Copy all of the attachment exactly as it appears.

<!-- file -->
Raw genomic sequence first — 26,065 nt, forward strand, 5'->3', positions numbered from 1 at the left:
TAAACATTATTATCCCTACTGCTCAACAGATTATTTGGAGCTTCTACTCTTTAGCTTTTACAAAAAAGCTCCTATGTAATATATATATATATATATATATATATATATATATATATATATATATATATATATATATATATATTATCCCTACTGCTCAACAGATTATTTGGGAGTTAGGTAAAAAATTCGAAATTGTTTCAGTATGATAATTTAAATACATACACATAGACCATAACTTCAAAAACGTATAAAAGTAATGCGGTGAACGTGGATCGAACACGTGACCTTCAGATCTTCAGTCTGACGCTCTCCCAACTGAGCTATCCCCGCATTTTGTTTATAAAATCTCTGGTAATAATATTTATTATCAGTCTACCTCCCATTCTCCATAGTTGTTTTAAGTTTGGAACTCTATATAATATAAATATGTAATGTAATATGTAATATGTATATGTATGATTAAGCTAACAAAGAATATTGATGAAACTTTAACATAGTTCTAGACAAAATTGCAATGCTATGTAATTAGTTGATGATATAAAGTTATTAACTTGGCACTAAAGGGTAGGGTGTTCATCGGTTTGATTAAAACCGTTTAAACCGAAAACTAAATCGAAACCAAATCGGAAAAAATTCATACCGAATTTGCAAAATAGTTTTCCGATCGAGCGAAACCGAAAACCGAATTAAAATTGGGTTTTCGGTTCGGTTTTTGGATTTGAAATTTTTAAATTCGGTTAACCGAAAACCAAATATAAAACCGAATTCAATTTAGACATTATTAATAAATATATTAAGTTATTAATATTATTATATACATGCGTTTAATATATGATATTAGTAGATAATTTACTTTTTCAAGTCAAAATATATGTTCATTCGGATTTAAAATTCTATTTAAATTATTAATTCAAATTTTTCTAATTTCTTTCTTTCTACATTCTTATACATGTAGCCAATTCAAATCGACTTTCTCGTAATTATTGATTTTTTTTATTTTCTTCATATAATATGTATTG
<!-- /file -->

Raw genomic sequence first — 26,065 nt, forward strand, 5'->3', positions numbered from 1 at the left:
TAAACATTATTATCCCTACTGCTCAACAGATTATTTGGAGCTTCTACTCTTTAGCTTTTACAAAAAAGCTCCTATGTAATATATATATATATATATATATATATATATATATATATATATATATATATATATATATATATATTATCCCTACTGCTCAACAGATTATTTGGGAGTTAGGTAAAAAATTCGAAATTGTTTCAGTATGATAATTTAAATACATACACATAGACCATAACTTCAAAAACGTATAAAAGTAATGCGGTGAACGTGGATCGAACACGTGACCTTCAGATCTTCAGTCTGACGCTCTCCCAACTGAGCTATCCCCGCATTTTGTTTATAAAATCTCTGGTAATAATATTTATTATCAGTCTACCTCCCATTCTCCATAGTTGTTTTAAGTTTGGAACTCTATATAATATAAATATGTAATGTAATATGTAATATGTATATGTATGATTAAGCTAACAAAGAATATTGATGAAACTTTAACATAGTTCTAGACAAAATTGCAATGCTATGTAATTAGTTGATGATATAAAGTTATTAACTTGGCACTAAAGGGTAGGGTGTTCATCGGTTTGATTAAAACCGTTTAAACCGAAAACTAAATCGAAACCAAATCGGAAAAAATTCATACCGAATTTGCAAAATAGTTTTCCGATCGAGCGAAACCGAAAACCGAATTAAAATTGGGTTTTCGGTTCGGTTTTTGGATTTGAAATTTTTAAATTCGGTTAACCGAAAACCAAATATAAAACCGAATTCAATTTAGACATTATTAATAAATATATTAAGTTATTAATATTATTATATACATGCGTTTAATATATGATATTAGTAGATAATTTACTTTTTCAAGTCAAAATATATGTTCATTCGGATTTAAAATTCTATTTAAATTATTAATTCAAATTTTTCTAATTTCTTTCTTTCTACATTCTTATACATGTAGCCAATTCAAATCGACTTTCTCGTAATTATTGATTTTTTTTATTTTCTTCATATAATATGTATTG